This estimation procedure has been applied to GOC bonds of various maturities, over the period 1968 through 1983. (15) An analysis of the k, [[beta].sub.i], and [r.sub.i] values obtained in this manner indicates that they are generally consistent with actual developments in the GOc bond market, and that they clearly bear out the observed changes in the relationship between long-term and short-term default-free instruments, over that period. (16)

Application to Pension "Bonds"

Determinants of Pension "Bond" Duration

Using the preceding framework, an employee's pension claim is considered as a default-free bond, (17) which promises "coupon" (benefit) payments of $X in each year of retirement. (18) Thus, for an employee who is expected to reach the normal retirement age in T years, annual payments of $X are promised from year T + 1 to year T + Z, where Z is the expected length of the retirement period.

The level of X is determined by the plan's benefit formula, and also by the multiple-decrement probability that an employee in a given age-and-service group will reamin in the firm's employ until retirement. However, both of these factors turn out to be irrelevant for the analysis, as indicated by the absence of X from (10) below. (19)

A third factor which affects tha analysis is the age-specific probability of surviving in each successive year of retirement, [a.sub.v + j] (where v and j take on the values specified for (8) and (9) below). Thus, the mortality-adjusted stream of promised payments on the pension bond, evaluated at the employee's appropriate discount rate r, has a present value:

[Mathematical Expression Omitted]

and its duration if: (20)

[Mathematical Expression Omitted]

where y = 0 and v = T for T [is greater than or equal to] 0; y = T and v = 0 for T < 0; Z +y [is greater than or equal to] 0; and PVIF denotes the present value interest factor at r percent. To simplify the notation, (9) is rewritten (for given [a.sub.v + j] and Z values) (21) as:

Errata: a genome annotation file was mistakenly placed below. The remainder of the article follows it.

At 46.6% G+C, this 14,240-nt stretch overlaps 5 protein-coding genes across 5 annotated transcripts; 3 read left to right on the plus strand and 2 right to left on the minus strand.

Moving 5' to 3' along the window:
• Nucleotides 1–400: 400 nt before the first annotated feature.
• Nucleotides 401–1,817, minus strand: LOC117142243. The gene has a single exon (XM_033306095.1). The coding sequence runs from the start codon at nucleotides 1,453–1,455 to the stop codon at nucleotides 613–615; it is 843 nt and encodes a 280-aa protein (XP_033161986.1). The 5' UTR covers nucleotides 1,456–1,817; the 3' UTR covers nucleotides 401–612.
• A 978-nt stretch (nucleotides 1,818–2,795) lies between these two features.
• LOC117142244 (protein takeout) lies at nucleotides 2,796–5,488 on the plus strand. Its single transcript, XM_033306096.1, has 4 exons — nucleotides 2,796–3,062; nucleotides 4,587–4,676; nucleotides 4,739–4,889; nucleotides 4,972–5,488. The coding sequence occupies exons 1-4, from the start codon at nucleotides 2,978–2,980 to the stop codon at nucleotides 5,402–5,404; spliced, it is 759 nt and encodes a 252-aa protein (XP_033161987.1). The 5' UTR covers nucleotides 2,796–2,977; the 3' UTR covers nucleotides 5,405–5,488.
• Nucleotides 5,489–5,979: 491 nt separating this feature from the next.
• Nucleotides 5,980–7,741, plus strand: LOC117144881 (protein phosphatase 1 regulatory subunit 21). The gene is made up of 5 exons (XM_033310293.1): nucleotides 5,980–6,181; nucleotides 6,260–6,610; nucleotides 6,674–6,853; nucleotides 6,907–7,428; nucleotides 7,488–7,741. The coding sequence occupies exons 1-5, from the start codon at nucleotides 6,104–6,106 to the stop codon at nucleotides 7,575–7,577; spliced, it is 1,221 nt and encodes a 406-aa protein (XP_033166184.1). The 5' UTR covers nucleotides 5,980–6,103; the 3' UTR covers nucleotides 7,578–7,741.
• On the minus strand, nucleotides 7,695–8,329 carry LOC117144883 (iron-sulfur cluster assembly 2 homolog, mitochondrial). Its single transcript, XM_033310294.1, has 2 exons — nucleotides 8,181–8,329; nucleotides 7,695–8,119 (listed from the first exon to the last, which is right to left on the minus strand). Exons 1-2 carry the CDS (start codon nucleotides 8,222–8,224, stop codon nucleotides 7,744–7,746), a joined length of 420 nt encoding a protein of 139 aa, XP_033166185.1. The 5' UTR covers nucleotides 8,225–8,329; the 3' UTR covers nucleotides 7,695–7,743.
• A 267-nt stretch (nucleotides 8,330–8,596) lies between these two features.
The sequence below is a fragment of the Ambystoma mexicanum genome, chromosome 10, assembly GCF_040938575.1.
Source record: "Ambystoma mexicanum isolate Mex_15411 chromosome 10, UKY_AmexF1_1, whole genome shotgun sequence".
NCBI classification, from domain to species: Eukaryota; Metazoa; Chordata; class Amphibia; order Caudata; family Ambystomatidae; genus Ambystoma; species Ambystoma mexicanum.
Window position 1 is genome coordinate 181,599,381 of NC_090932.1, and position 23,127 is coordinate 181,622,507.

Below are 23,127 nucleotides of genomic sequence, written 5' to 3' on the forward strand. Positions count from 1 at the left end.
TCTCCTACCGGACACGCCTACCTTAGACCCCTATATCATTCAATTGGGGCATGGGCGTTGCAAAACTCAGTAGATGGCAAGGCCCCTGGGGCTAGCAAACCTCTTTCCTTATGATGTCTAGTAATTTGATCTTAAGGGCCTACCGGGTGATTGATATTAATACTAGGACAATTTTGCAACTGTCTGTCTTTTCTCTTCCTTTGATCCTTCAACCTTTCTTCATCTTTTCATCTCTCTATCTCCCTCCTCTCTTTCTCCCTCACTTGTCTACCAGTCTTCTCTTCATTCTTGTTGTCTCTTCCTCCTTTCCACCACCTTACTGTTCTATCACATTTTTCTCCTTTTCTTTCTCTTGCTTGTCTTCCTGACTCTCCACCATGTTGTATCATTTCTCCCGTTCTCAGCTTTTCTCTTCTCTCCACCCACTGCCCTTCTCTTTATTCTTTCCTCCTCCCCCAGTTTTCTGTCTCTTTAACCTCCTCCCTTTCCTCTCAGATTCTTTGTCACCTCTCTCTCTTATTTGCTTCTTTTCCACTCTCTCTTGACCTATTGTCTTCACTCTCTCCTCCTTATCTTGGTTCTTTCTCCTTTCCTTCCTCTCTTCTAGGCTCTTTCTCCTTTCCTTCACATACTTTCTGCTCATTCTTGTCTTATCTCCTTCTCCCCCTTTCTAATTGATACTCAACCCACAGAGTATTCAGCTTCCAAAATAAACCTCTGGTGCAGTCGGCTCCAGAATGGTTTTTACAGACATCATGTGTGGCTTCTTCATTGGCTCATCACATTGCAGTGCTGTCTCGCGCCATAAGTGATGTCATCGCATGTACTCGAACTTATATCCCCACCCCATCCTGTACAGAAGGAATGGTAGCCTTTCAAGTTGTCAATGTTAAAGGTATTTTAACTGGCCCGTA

[D.sub.0] = (1 + r) F(r, T).

The absence of X from (10) is noteworthy. It reflects the fact (illustrated by Keintz and Stickney, 1980; and Nader, 1987) that the duration of pension benefits is insensitive to the various actuarial assumptions used in the benefit formula. This, in turn, indicates that a duration-based method of estimating the discount rate for pension bonds is totally free of "actuarial latitude" biases, which have long been perceived to pose problems for financial research in the pension area. (22)

Also noteworthy is the irrelevance of pre-retirement enrichments to the pension promise, for discount rate determination base on (10). Such enrichments amy either be built into the benefit formula or negotiated separately through the collective bargaining process (McGill, 1984). The anticipation of such enrichments by plan members translates into a larger expected pension annuity, X. However, the fact that X cancels out of (10) indicates that expected pre-retirement enrichments (and other specifics of plan design or benefit formula which affect the level, not the timing of X) (23) have no effect on duration and, ultimately (as shown in (11), (12) and (13) below), on the systematic risk and corresponding discount rate for the pension claim.

Finally, it is important to note that although X is absent from (10), the nature of r in (10) is determined by the nature of X in (8). Thus, if X represents a purely nominal pension annuity, then r should be viewed as a nominal discount rate, whereas if X is defined in real terms, then r should also be viewed as real. This point should be taken into consideration, in the process of using (10) as a basis for estimating the employee's discount rate for the pension claim.

Estimating the Employee's Discount Rate: Numerical Illustrations

Substituting [D.sub.0] from (10) for [D.sub.i] in (3), the systematic risk of pension bond i at the beginning of a given holdin gperiod (e.g., the one-year period between two successive valuation) is:

[Mathematical Expression Omitted]

To illustate, if our 1968 through 1983 estimates of the beta-duration reltionship for GOC bonds are used in (11), (24) then:

[[beta].sub.i] = 0.0103 (1 + [r.sub.i]) F([r.sub.i], T)